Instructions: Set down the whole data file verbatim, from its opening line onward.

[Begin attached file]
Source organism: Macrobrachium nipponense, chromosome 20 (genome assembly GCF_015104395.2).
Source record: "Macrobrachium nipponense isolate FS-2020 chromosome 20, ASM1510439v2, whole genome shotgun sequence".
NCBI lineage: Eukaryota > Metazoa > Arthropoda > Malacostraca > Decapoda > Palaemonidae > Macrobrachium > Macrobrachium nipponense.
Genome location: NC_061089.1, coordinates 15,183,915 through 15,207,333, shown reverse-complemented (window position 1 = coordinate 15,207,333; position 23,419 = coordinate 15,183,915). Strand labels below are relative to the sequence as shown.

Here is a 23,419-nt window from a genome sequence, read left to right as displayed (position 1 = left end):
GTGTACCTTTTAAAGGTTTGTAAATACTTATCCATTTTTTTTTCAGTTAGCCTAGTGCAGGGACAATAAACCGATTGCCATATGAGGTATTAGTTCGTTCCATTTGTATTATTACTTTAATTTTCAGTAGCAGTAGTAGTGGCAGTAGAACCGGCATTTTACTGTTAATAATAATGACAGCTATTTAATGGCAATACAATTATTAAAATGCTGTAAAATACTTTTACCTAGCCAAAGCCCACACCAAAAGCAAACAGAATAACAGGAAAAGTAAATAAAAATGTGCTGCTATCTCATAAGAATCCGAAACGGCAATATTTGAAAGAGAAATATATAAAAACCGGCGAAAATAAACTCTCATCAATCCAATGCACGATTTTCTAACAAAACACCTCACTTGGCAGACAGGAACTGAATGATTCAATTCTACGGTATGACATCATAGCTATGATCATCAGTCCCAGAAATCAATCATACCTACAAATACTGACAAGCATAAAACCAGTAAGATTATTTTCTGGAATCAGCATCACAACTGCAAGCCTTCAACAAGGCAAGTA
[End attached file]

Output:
Source organism: Macrobrachium nipponense, chromosome 20 (genome assembly GCF_015104395.2).
Source record: "Macrobrachium nipponense isolate FS-2020 chromosome 20, ASM1510439v2, whole genome shotgun sequence".
NCBI lineage: Eukaryota > Metazoa > Arthropoda > Malacostraca > Decapoda > Palaemonidae > Macrobrachium > Macrobrachium nipponense.
Genome location: NC_061089.1, coordinates 15,183,915 through 15,207,333, shown reverse-complemented (window position 1 = coordinate 15,207,333; position 23,419 = coordinate 15,183,915). Strand labels below are relative to the sequence as shown.

Here is a 23,419-nt window from a genome sequence, read left to right as displayed (position 1 = left end):
GTGTACCTTTTAAAGGTTTGTAAATACTTATCCATTTTTTTTTCAGTTAGCCTAGTGCAGGGACAATAAACCGATTGCCATATGAGGTATTAGTTCGTTCCATTTGTATTATTACTTTAATTTTCAGTAGCAGTAGTAGTGGCAGTAGAACCGGCATTTTACTGTTAATAATAATGACAGCTATTTAATGGCAATACAATTATTAAAATGCTGTAAAATACTTTTACCTAGCCAAAGCCCACACCAAAAGCAAACAGAATAACAGGAAAAGTAAATAAAAATGTGCTGCTATCTCATAAGAATCCGAAACGGCAATATTTGAAAGAGAAATATATAAAAACCGGCGAAAATAAACTCTCATCAATCCAATGCACGATTTTCTAACAAAACACCTCACTTGGCAGACAGGAACTGAATGATTCAATTCTACGGTATGACATCATAGCTATGATCATCAGTCCCAGAAATCAATCATACCTACAAATACTGACAAGCATAAAACCAGTAAGATTATTTTCTGGAATCAGCATCACAACTGCAAGCCTTCAACAAGGCAAGTA